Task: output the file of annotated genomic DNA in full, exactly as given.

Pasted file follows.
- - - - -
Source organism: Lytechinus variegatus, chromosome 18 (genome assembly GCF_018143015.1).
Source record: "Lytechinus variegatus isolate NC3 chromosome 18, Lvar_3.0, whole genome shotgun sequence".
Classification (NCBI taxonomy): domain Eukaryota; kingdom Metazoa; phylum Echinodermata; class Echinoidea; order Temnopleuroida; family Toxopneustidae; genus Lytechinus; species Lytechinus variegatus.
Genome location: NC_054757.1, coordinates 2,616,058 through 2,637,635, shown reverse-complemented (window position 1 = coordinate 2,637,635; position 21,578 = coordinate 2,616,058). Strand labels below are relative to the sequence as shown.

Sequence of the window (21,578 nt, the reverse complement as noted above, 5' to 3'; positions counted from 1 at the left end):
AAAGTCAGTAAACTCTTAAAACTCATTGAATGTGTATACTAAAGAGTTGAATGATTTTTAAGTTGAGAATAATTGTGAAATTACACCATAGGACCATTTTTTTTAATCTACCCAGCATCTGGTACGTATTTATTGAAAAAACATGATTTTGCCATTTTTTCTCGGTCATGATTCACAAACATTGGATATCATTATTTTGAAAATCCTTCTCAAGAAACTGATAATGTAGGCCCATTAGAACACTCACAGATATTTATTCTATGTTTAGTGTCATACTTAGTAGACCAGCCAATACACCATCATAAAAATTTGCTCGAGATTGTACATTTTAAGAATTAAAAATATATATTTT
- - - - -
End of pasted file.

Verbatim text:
Source organism: Lytechinus variegatus, chromosome 18 (genome assembly GCF_018143015.1).
Source record: "Lytechinus variegatus isolate NC3 chromosome 18, Lvar_3.0, whole genome shotgun sequence".
Classification (NCBI taxonomy): domain Eukaryota; kingdom Metazoa; phylum Echinodermata; class Echinoidea; order Temnopleuroida; family Toxopneustidae; genus Lytechinus; species Lytechinus variegatus.
Genome location: NC_054757.1, coordinates 2,616,058 through 2,637,635, shown reverse-complemented (window position 1 = coordinate 2,637,635; position 21,578 = coordinate 2,616,058). Strand labels below are relative to the sequence as shown.

Sequence of the window (21,578 nt, the reverse complement as noted above, 5' to 3'; positions counted from 1 at the left end):
AAAGTCAGTAAACTCTTAAAACTCATTGAATGTGTATACTAAAGAGTTGAATGATTTTTAAGTTGAGAATAATTGTGAAATTACACCATAGGACCATTTTTTTTAATCTACCCAGCATCTGGTACGTATTTATTGAAAAAACATGATTTTGCCATTTTTTCTCGGTCATGATTCACAAACATTGGATATCATTATTTTGAAAATCCTTCTCAAGAAACTGATAATGTAGGCCCATTAGAACACTCACAGATATTTATTCTATGTTTAGTGTCATACTTAGTAGACCAGCCAATACACCATCATAAAAATTTGCTCGAGATTGTACATTTTAAGAATTAAAAATATATATTTT